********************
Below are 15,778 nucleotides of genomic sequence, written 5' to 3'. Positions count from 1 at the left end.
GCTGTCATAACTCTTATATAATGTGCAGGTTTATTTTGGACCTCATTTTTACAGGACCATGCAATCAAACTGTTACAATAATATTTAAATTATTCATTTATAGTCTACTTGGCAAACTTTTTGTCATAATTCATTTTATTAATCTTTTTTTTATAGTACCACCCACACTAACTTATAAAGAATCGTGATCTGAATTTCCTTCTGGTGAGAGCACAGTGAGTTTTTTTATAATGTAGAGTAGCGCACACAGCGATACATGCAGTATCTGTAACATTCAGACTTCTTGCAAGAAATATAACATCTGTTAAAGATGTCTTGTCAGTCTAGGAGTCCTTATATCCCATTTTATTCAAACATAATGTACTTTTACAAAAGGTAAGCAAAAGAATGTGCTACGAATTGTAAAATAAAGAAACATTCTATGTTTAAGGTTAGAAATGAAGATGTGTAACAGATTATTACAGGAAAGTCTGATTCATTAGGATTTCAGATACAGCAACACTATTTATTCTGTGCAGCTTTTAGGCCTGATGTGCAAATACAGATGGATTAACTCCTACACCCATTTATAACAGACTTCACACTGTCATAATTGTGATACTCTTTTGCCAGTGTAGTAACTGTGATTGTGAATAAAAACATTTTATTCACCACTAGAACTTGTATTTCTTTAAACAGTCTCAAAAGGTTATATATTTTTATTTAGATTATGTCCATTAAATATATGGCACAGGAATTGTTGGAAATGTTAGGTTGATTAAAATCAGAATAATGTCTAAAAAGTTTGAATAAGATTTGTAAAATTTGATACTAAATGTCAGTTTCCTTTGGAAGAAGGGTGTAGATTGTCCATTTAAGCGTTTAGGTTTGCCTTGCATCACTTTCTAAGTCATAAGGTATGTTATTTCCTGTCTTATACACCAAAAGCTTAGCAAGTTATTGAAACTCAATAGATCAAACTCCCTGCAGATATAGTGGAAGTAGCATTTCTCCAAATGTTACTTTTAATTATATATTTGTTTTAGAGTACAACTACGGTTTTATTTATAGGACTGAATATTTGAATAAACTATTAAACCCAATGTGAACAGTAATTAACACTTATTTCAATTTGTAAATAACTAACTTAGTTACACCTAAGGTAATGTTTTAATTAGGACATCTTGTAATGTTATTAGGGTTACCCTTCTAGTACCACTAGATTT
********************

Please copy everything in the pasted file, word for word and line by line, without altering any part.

Below are 15,778 nucleotides of genomic sequence, written 5' to 3'. Positions count from 1 at the left end.
GCTGTCATAACTCTTATATAATGTGCAGGTTTATTTTGGACCTCATTTTTACAGGACCATGCAATCAAACTGTTACAATAATATTTAAATTATTCATTTATAGTCTACTTGGCAAACTTTTTGTCATAATTCATTTTATTAATCTTTTTTTTATAGTACCACCCACACTAACTTATAAAGAATCGTGATCTGAATTTCCTTCTGGTGAGAGCACAGTGAGTTTTTTTATAATGTAGAGTAGCGCACACAGCGATACATGCAGTATCTGTAACATTCAGACTTCTTGCAAGAAATATAACATCTGTTAAAGATGTCTTGTCAGTCTAGGAGTCCTTATATCCCATTTTATTCAAACATAATGTACTTTTACAAAAGGTAAGCAAAAGAATGTGCTACGAATTGTAAAATAAAGAAACATTCTATGTTTAAGGTTAGAAATGAAGATGTGTAACAGATTATTACAGGAAAGTCTGATTCATTAGGATTTCAGATACAGCAACACTATTTATTCTGTGCAGCTTTTAGGCCTGATGTGCAAATACAGATGGATTAACTCCTACACCCATTTATAACAGACTTCACACTGTCATAATTGTGATACTCTTTTGCCAGTGTAGTAACTGTGATTGTGAATAAAAACATTTTATTCACCACTAGAACTTGTATTTCTTTAAACAGTCTCAAAAGGTTATATATTTTTATTTAGATTATGTCCATTAAATATATGGCACAGGAATTGTTGGAAATGTTAGGTTGATTAAAATCAGAATAATGTCTAAAAAGTTTGAATAAGATTTGTAAAATTTGATACTAAATGTCAGTTTCCTTTGGAAGAAGGGTGTAGATTGTCCATTTAAGCGTTTAGGTTTGCCTTGCATCACTTTCTAAGTCATAAGGTATGTTATTTCCTGTCTTATACACCAAAAGCTTAGCAAGTTATTGAAACTCAATAGATCAAACTCCCTGCAGATATAGTGGAAGTAGCATTTCTCCAAATGTTACTTTTAATTATATATTTGTTTTAGAGTACAACTACGGTTTTATTTATAGGACTGAATATTTGAATAAACTATTAAACCCAATGTGAACAGTAATTAACACTTATTTCAATTTGTAAATAACTAACTTAGTTACACCTAAGGTAATGTTTTAATTAGGACATCTTGTAATGTTATTAGGGTTACCCTTCTAGTACCACTAGATTT